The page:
In 2013, Thai rice exports will likely increase to 8.0 million metric tons, up 15 percent from the previous year’s historical low of 6.9 million metric tons. The increase is expected to be driven by sales of the government’s old-crop rice stocks, particularly for white rice. The Ministry of Commerce has publicly committed to selling rice stocks worth 180 billion baht ($6 billion) by the end of this year to finance current MY2012/13 and the MY2013/14 Rice Paddy Pledging Programs. Most of the stock sales are expected to be low quality white rice and will likely be discounted below the acquisition prices to enable Thai exporters to compete with Vietnamese rice. Thus, white rice exports will likely increase significantly this year as compared to the previous year’s historical low of approximately 2.5 million metric tons.
Government stock sales will also include new-crop fragrant white rice which has been gradually sold since the beginning of 2013. Fragrant rice exports increased 35 percent in January 2013 as compared to the same period last year. Total fragrant rice exports will likely increase to 2 million tons by the end of the year, up around 5 percent from the previous year. However, parboiled rice exports are forecast to decline further from last year’s exports of 2.2 million metric tons, which is the lowest export level in the past five years. The drop is attributed to new import tariffs imposed by the Nigerian Government on rice imports, which have doubled since January 2013. Thailand exported around 60 percent of its parboiled rice to Nigeria last year. In 2014, rice exports are forecast to increase to 9 to 10 million metric tons as the government will try to hasten the sales of its rice stock sales, particularly for low quality old-crop white rice which accounts for around 60-70 percent of total rice stocks.
MY2011/12 and MY2012/13 rice imports are revised up to 0.6 million metric tons due to an increase in broken rice imports and rice paddy smuggled along the Thai border. The increase reflected tight supplies of domestic broken rice caused by the pledging program. Most of the smuggled rice is from neighboring countries, particularly Cambodia and Burma. Around 70 percent of the Cambodian paddy traded along the border is fragrant rice and the balance is low-quality white rice. Most of the imported Burmese paddy is low-quality white rice.
Post estimates total rice stocks will likely increase to approximately 12 million metric tons by the end of 2013, up around 25 percent from the previous year. Most stocks are accumulated under the government pledging program. Presently, the government is estimated to hold rice stocks of approximately 16 million metric tons, of which around 9 million metric tons are carry-over stocks from MY2011/12. The remaining stocks are intervention stocks from the current pledging program. White rice accounts for 70-80 percent of the total intervention stocks. Post expects the government will likely sell its stocks of approximately 4-5 million metric tons this year to help finance the MY2012/13 Off-Season Paddy Pledging Program and MY2013/14 Main-Crop Paddy Pledging Program. The inability of the government to sell its current stocks is due primarily to political issues, which in turn has led to tighter liquidity situation in the Bank for Agricultural and Agricultural Cooperatives (BAAC).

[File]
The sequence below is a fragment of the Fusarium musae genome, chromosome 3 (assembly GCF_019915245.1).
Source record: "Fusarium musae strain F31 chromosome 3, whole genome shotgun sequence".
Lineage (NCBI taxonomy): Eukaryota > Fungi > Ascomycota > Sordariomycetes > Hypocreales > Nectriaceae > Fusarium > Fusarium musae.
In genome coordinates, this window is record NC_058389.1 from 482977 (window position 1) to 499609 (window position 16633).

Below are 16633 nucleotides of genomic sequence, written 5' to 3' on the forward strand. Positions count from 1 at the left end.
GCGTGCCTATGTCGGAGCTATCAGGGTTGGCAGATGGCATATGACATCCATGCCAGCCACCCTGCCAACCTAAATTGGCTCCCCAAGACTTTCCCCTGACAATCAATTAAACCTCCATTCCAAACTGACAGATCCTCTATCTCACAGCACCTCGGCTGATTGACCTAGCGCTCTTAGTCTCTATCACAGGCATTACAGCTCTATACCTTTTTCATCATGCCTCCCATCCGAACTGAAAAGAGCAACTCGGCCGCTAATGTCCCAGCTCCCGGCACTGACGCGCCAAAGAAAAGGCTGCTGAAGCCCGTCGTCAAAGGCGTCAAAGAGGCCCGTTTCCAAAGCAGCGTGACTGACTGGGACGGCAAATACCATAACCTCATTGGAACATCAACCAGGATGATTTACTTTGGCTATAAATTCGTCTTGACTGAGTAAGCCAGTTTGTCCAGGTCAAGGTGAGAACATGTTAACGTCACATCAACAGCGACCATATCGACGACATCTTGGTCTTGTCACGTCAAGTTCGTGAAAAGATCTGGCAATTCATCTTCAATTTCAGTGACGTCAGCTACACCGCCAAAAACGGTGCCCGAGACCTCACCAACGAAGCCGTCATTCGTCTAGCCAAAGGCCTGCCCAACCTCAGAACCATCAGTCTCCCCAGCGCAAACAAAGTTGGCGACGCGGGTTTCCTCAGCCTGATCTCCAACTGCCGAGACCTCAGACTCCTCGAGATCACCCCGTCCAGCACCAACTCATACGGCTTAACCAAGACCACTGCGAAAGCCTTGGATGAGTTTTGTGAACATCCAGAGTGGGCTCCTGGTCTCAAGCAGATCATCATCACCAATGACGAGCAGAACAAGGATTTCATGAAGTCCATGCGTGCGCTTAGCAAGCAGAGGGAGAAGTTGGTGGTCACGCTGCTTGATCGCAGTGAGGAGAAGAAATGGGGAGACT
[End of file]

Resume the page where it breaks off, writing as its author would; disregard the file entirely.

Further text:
Rice has been heavily supported through the current government’s paddy pledging program since MY2011/12. The current MY2012/13 Rice Paddy Pledging Program consists of a main-crop and an off-season rice crop. The Main-Crop Rice Paddy Pledging Program began on October 1, 2012 and ended on February 28, 2013. It has received preliminary pledges of approximately 11 million metric tons of main-crop rice paddy (roughly 7 million metric tons milled equivalent, as of February 17, 2013), up around 60 percent from the same period last year. The pledges consist of approximately 6.4 million metric tons of white rice paddy, 3.7 million metric tons of fragrant rice paddy, and 0.6 million tons of glutinous rice paddy. The program establishes domestic prices of white and fragrant rice paddy above global market prices. The state-run BAAC has provided loans worth 136 billion baht ($4.5 billion) to approximately 1.8 million farmers, an increase of 38 percent from the same period last year. The government expects the pledging program for the main-crop rice paddy will likely cost approximately 197 billion baht ($6.6 billion).
The government will likely begin its pledging program for the MY2012/13 off-season rice paddy a month behind schedule. This year’s program, which normally starts in March, will be delayed due to limited financial resources caused by problems associated with the government rice stock sales. The cost of the off-season rice crop program was revised downward to approximately 100 billion baht ($3.3 billion) from 165 billion ($5.5 billion) in anticipation of smaller crops caused by drought. The Thai Government has urged the Ministry of Commerce to speed up additional rice stock sales worth 180 billion baht ($6 billion) in order to repay the BAAC, which provided the financing for the MY2012/13 and MY2013/14 Rice Paddy Pledging Programs. As of February 28, 2013, the BAAC received only 86 billion baht ($2.9 billion) from the sale of government rice stocks since April 2012, of which 23 billion baht ($0.8 billion) are sales of rice stocks accumulated prior to the start of the MY2011/12 Paddy Pledging Program. The remaining balance is rice stocks from the MY2011/12 – MY2012/13 programs.